Introduction

PVC is one of the most widely used plastics in the world. It offers a diverse and varied range of properties, and contributes significantly to the modern lifestyles that we enjoy.

Plastics are also called ‘synthetic resins’. This name refers to the fact that, in their semi-liquid state, they have the property of plasticity. They are broadly classified into two categories; thermosetting resins and thermoplastic resins.

Thermosetting resins include phenolic resin and melamine resin, which are thermally hardened and never become soft again. Thermoplastic resins include PVC, polyethylene (PE), polystyrene (PS) and polypropylene (PP). These can be re-softened by heating and will harden again as they cool.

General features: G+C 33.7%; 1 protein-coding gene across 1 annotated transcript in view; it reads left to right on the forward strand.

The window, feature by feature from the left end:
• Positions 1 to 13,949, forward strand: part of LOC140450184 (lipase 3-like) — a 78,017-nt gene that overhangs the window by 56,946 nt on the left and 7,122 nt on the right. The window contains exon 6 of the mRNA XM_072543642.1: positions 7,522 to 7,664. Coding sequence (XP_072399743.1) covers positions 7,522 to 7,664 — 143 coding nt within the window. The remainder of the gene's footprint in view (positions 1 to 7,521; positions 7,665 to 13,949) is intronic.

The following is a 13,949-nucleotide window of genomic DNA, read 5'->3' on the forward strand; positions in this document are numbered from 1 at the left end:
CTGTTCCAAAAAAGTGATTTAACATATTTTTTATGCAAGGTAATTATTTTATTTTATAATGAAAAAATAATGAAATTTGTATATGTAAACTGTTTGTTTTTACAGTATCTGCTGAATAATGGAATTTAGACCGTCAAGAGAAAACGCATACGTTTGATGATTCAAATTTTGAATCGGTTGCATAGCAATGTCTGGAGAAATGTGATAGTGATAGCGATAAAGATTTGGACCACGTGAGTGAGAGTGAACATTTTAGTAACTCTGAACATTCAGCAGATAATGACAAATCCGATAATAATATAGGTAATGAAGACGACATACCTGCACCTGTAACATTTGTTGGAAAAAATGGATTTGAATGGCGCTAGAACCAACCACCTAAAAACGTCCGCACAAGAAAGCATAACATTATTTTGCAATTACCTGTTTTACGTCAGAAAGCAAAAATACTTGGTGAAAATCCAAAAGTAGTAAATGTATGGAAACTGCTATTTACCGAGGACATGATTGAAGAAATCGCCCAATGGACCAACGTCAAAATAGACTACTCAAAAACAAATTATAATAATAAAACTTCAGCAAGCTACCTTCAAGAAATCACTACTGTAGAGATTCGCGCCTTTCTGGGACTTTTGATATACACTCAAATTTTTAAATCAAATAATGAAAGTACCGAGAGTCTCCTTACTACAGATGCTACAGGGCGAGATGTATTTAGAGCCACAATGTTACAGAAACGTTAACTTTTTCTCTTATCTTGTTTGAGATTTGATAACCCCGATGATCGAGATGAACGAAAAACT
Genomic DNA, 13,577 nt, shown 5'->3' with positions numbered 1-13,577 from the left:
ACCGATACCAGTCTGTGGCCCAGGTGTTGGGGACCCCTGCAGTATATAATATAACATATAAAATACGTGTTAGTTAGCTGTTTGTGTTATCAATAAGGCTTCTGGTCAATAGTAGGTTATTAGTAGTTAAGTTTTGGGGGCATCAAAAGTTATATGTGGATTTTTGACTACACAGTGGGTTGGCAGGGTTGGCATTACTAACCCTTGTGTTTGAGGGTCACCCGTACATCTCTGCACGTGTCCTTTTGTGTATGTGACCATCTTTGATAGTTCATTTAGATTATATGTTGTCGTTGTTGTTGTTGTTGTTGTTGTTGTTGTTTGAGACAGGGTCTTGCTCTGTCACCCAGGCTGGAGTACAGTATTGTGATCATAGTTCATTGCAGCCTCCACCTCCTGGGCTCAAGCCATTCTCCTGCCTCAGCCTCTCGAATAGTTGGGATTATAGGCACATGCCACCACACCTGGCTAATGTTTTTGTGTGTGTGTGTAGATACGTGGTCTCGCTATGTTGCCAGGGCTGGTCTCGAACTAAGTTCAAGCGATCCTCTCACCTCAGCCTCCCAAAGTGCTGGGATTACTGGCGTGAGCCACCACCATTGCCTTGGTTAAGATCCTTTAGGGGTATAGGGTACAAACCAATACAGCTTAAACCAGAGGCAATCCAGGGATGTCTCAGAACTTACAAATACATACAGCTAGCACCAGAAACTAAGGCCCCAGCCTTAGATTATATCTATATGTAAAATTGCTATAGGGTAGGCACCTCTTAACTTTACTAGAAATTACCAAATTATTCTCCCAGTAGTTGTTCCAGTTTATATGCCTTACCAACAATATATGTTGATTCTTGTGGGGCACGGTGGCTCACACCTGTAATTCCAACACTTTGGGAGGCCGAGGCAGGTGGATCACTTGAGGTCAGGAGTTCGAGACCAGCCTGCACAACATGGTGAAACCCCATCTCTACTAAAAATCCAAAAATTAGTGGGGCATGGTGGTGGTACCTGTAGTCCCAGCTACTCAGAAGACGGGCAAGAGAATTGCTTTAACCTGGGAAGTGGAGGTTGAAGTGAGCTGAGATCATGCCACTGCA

Once manufactured as a processable material, PVC is supplied downstream to companies collectively known as ‘converters’.

Various additives, including stabilisers and plasticisers, need to be added to PVC resin to create a compound that meets the requirements of the end product and of the processing technology to be used. Compounding may be carried out by the converters themselves or by separate ‘compounders’ who supply ready-made blends for processing. The PVC compound is then ‘converted’ by processes such as extrusion, moulding and calendering.

Click image to enlarge